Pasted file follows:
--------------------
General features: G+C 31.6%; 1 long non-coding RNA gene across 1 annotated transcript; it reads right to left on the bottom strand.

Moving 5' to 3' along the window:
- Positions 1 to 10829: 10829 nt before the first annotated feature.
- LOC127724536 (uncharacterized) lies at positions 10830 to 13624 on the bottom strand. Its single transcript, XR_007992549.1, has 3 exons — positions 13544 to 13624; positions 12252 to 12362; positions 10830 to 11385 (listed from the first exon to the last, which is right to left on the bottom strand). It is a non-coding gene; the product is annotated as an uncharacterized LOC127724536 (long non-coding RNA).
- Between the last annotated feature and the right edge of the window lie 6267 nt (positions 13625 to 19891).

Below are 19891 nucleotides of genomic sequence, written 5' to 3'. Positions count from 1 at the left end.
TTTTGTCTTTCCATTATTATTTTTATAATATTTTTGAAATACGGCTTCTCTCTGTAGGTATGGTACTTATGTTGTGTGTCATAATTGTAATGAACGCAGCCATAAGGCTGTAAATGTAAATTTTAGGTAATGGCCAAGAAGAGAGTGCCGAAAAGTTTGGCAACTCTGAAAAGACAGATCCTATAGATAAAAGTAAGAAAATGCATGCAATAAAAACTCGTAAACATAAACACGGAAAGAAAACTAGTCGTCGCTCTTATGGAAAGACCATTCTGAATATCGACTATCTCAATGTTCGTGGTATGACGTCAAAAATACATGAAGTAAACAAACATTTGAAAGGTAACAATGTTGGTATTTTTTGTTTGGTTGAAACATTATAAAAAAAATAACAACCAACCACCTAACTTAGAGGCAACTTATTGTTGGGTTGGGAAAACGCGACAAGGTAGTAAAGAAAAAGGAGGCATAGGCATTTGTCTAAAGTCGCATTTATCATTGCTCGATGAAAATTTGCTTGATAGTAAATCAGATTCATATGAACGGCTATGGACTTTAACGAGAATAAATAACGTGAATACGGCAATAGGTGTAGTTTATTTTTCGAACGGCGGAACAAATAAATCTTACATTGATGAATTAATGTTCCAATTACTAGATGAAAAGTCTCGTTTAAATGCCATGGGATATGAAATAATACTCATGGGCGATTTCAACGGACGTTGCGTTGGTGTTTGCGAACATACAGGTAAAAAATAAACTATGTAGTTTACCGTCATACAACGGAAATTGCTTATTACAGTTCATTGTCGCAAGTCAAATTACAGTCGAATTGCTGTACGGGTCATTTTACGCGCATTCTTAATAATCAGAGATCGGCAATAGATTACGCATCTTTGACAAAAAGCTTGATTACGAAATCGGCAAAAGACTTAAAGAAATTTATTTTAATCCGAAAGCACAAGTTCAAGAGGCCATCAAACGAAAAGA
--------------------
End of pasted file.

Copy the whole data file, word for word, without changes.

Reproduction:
General features: G+C 31.6%; 1 long non-coding RNA gene across 1 annotated transcript; it reads right to left on the bottom strand.

Moving 5' to 3' along the window:
- Positions 1 to 10829: 10829 nt before the first annotated feature.
- LOC127724536 (uncharacterized) lies at positions 10830 to 13624 on the bottom strand. Its single transcript, XR_007992549.1, has 3 exons — positions 13544 to 13624; positions 12252 to 12362; positions 10830 to 11385 (listed from the first exon to the last, which is right to left on the bottom strand). It is a non-coding gene; the product is annotated as an uncharacterized LOC127724536 (long non-coding RNA).
- Between the last annotated feature and the right edge of the window lie 6267 nt (positions 13625 to 19891).

Below are 19891 nucleotides of genomic sequence, written 5' to 3'. Positions count from 1 at the left end.
TTTTGTCTTTCCATTATTATTTTTATAATATTTTTGAAATACGGCTTCTCTCTGTAGGTATGGTACTTATGTTGTGTGTCATAATTGTAATGAACGCAGCCATAAGGCTGTAAATGTAAATTTTAGGTAATGGCCAAGAAGAGAGTGCCGAAAAGTTTGGCAACTCTGAAAAGACAGATCCTATAGATAAAAGTAAGAAAATGCATGCAATAAAAACTCGTAAACATAAACACGGAAAGAAAACTAGTCGTCGCTCTTATGGAAAGACCATTCTGAATATCGACTATCTCAATGTTCGTGGTATGACGTCAAAAATACATGAAGTAAACAAACATTTGAAAGGTAACAATGTTGGTATTTTTTGTTTGGTTGAAACATTATAAAAAAAATAACAACCAACCACCTAACTTAGAGGCAACTTATTGTTGGGTTGGGAAAACGCGACAAGGTAGTAAAGAAAAAGGAGGCATAGGCATTTGTCTAAAGTCGCATTTATCATTGCTCGATGAAAATTTGCTTGATAGTAAATCAGATTCATATGAACGGCTATGGACTTTAACGAGAATAAATAACGTGAATACGGCAATAGGTGTAGTTTATTTTTCGAACGGCGGAACAAATAAATCTTACATTGATGAATTAATGTTCCAATTACTAGATGAAAAGTCTCGTTTAAATGCCATGGGATATGAAATAATACTCATGGGCGATTTCAACGGACGTTGCGTTGGTGTTTGCGAACATACAGGTAAAAAATAAACTATGTAGTTTACCGTCATACAACGGAAATTGCTTATTACAGTTCATTGTCGCAAGTCAAATTACAGTCGAATTGCTGTACGGGTCATTTTACGCGCATTCTTAATAATCAGAGATCGGCAATAGATTACGCATCTTTGACAAAAAGCTTGATTACGAAATCGGCAAAAGACTTAAAGAAATTTATTTTAATCCGAAAGCACAAGTTCAAGAGGCCATCAAACGAAAAGA